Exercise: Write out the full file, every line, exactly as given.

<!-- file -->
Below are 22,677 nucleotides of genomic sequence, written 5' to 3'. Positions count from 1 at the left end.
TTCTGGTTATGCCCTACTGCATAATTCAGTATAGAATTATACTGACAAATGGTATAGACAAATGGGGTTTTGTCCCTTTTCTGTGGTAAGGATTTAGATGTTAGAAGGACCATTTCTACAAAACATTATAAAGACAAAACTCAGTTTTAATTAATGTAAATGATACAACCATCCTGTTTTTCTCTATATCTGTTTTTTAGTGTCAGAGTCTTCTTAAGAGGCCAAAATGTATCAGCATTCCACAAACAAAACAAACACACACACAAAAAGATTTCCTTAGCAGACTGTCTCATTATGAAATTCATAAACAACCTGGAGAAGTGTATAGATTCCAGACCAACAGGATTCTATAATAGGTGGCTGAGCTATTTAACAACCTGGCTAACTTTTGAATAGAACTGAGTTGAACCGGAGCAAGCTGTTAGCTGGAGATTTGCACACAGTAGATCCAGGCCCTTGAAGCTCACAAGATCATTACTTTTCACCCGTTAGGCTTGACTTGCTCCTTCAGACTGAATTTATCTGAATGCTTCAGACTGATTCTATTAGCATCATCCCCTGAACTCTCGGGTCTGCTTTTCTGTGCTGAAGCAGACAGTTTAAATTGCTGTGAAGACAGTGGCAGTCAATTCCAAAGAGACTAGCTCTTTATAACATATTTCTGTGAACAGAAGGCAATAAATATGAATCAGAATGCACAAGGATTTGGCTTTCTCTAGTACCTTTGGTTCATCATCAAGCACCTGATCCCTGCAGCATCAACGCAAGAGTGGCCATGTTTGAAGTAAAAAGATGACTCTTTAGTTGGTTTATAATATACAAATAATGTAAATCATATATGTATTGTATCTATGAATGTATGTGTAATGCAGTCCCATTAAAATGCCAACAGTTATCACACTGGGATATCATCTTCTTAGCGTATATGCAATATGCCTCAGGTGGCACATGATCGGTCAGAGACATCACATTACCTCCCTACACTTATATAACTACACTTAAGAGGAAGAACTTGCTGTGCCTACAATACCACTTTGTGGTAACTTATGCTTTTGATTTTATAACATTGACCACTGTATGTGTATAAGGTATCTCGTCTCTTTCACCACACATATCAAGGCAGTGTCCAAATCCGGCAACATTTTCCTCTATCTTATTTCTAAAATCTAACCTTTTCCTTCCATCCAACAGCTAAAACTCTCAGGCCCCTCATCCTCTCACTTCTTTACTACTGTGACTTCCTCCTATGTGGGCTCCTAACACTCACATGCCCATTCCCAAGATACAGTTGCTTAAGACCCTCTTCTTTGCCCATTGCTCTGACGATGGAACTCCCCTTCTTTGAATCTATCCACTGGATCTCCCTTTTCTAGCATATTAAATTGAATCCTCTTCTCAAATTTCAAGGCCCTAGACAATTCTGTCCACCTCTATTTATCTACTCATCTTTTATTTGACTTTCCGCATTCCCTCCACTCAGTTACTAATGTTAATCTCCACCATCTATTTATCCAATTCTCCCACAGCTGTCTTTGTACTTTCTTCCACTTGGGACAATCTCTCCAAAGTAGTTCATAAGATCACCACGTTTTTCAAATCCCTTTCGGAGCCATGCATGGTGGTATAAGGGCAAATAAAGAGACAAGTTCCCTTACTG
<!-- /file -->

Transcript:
Below are 22,677 nucleotides of genomic sequence, written 5' to 3'. Positions count from 1 at the left end.
TTCTGGTTATGCCCTACTGCATAATTCAGTATAGAATTATACTGACAAATGGTATAGACAAATGGGGTTTTGTCCCTTTTCTGTGGTAAGGATTTAGATGTTAGAAGGACCATTTCTACAAAACATTATAAAGACAAAACTCAGTTTTAATTAATGTAAATGATACAACCATCCTGTTTTTCTCTATATCTGTTTTTTAGTGTCAGAGTCTTCTTAAGAGGCCAAAATGTATCAGCATTCCACAAACAAAACAAACACACACACAAAAAGATTTCCTTAGCAGACTGTCTCATTATGAAATTCATAAACAACCTGGAGAAGTGTATAGATTCCAGACCAACAGGATTCTATAATAGGTGGCTGAGCTATTTAACAACCTGGCTAACTTTTGAATAGAACTGAGTTGAACCGGAGCAAGCTGTTAGCTGGAGATTTGCACACAGTAGATCCAGGCCCTTGAAGCTCACAAGATCATTACTTTTCACCCGTTAGGCTTGACTTGCTCCTTCAGACTGAATTTATCTGAATGCTTCAGACTGATTCTATTAGCATCATCCCCTGAACTCTCGGGTCTGCTTTTCTGTGCTGAAGCAGACAGTTTAAATTGCTGTGAAGACAGTGGCAGTCAATTCCAAAGAGACTAGCTCTTTATAACATATTTCTGTGAACAGAAGGCAATAAATATGAATCAGAATGCACAAGGATTTGGCTTTCTCTAGTACCTTTGGTTCATCATCAAGCACCTGATCCCTGCAGCATCAACGCAAGAGTGGCCATGTTTGAAGTAAAAAGATGACTCTTTAGTTGGTTTATAATATACAAATAATGTAAATCATATATGTATTGTATCTATGAATGTATGTGTAATGCAGTCCCATTAAAATGCCAACAGTTATCACACTGGGATATCATCTTCTTAGCGTATATGCAATATGCCTCAGGTGGCACATGATCGGTCAGAGACATCACATTACCTCCCTACACTTATATAACTACACTTAAGAGGAAGAACTTGCTGTGCCTACAATACCACTTTGTGGTAACTTATGCTTTTGATTTTATAACATTGACCACTGTATGTGTATAAGGTATCTCGTCTCTTTCACCACACATATCAAGGCAGTGTCCAAATCCGGCAACATTTTCCTCTATCTTATTTCTAAAATCTAACCTTTTCCTTCCATCCAACAGCTAAAACTCTCAGGCCCCTCATCCTCTCACTTCTTTACTACTGTGACTTCCTCCTATGTGGGCTCCTAACACTCACATGCCCATTCCCAAGATACAGTTGCTTAAGACCCTCTTCTTTGCCCATTGCTCTGACGATGGAACTCCCCTTCTTTGAATCTATCCACTGGATCTCCCTTTTCTAGCATATTAAATTGAATCCTCTTCTCAAATTTCAAGGCCCTAGACAATTCTGTCCACCTCTATTTATCTACTCATCTTTTATTTGACTTTCCGCATTCCCTCCACTCAGTTACTAATGTTAATCTCCACCATCTATTTATCCAATTCTCCCACAGCTGTCTTTGTACTTTCTTCCACTTGGGACAATCTCTCCAAAGTAGTTCATAAGATCACCACGTTTTTCAAATCCCTTTCGGAGCCATGCATGGTGGTATAAGGGCAAATAAAGAGACAAGTTCCCTTACTG